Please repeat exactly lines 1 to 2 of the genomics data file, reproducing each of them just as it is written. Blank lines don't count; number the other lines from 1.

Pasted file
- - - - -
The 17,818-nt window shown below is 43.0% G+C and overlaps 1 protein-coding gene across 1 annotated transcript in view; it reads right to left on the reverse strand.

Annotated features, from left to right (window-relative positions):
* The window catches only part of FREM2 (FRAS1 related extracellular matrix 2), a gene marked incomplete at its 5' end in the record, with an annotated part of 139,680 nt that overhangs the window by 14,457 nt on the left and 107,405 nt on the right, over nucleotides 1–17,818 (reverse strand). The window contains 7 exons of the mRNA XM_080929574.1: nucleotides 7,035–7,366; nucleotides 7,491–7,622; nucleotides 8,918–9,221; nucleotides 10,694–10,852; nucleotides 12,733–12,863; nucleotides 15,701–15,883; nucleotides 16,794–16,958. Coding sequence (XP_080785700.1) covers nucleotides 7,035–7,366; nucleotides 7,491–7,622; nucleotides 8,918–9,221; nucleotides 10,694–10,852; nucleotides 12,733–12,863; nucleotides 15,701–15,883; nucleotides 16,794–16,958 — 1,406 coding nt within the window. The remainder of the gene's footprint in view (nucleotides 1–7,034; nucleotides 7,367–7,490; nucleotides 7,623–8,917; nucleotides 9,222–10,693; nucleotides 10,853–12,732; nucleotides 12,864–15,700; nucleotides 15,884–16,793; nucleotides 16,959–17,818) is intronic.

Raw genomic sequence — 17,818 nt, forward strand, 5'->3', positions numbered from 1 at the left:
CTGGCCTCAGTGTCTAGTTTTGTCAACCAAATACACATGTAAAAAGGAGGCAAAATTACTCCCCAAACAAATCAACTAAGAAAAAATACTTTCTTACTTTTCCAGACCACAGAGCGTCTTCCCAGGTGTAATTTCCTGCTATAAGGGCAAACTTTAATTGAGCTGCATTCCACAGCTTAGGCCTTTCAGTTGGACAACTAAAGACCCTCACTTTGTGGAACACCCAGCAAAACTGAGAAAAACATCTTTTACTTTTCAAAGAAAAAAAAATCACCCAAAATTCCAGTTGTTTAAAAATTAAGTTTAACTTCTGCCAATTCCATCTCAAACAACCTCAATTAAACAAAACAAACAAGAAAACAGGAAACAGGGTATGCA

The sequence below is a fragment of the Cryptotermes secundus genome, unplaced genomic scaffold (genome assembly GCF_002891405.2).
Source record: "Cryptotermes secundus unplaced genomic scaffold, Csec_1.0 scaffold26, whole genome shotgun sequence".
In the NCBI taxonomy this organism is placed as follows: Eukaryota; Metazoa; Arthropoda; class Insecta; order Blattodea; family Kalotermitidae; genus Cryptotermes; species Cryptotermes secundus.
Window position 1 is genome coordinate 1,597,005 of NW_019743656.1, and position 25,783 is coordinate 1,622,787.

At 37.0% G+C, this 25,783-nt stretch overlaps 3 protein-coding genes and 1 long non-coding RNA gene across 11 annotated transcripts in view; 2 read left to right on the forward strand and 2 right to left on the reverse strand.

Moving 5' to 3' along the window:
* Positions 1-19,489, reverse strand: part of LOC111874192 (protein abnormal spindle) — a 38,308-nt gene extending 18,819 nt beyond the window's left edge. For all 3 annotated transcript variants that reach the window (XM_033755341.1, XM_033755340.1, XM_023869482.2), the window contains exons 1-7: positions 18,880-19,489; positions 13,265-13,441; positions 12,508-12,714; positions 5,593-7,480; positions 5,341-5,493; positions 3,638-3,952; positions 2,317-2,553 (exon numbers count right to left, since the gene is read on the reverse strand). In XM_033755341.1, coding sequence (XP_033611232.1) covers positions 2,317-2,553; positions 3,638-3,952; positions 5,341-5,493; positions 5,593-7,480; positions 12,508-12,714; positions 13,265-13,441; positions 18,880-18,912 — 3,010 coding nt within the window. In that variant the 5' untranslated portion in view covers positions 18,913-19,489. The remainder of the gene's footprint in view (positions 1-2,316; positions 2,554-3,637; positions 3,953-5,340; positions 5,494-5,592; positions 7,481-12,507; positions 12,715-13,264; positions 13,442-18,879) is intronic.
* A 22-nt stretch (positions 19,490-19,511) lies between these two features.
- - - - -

The 17,818-nt window shown below is 43.0% G+C and overlaps 1 protein-coding gene across 1 annotated transcript in view; it reads right to left on the reverse strand.

Annotated features, from left to right (window-relative positions):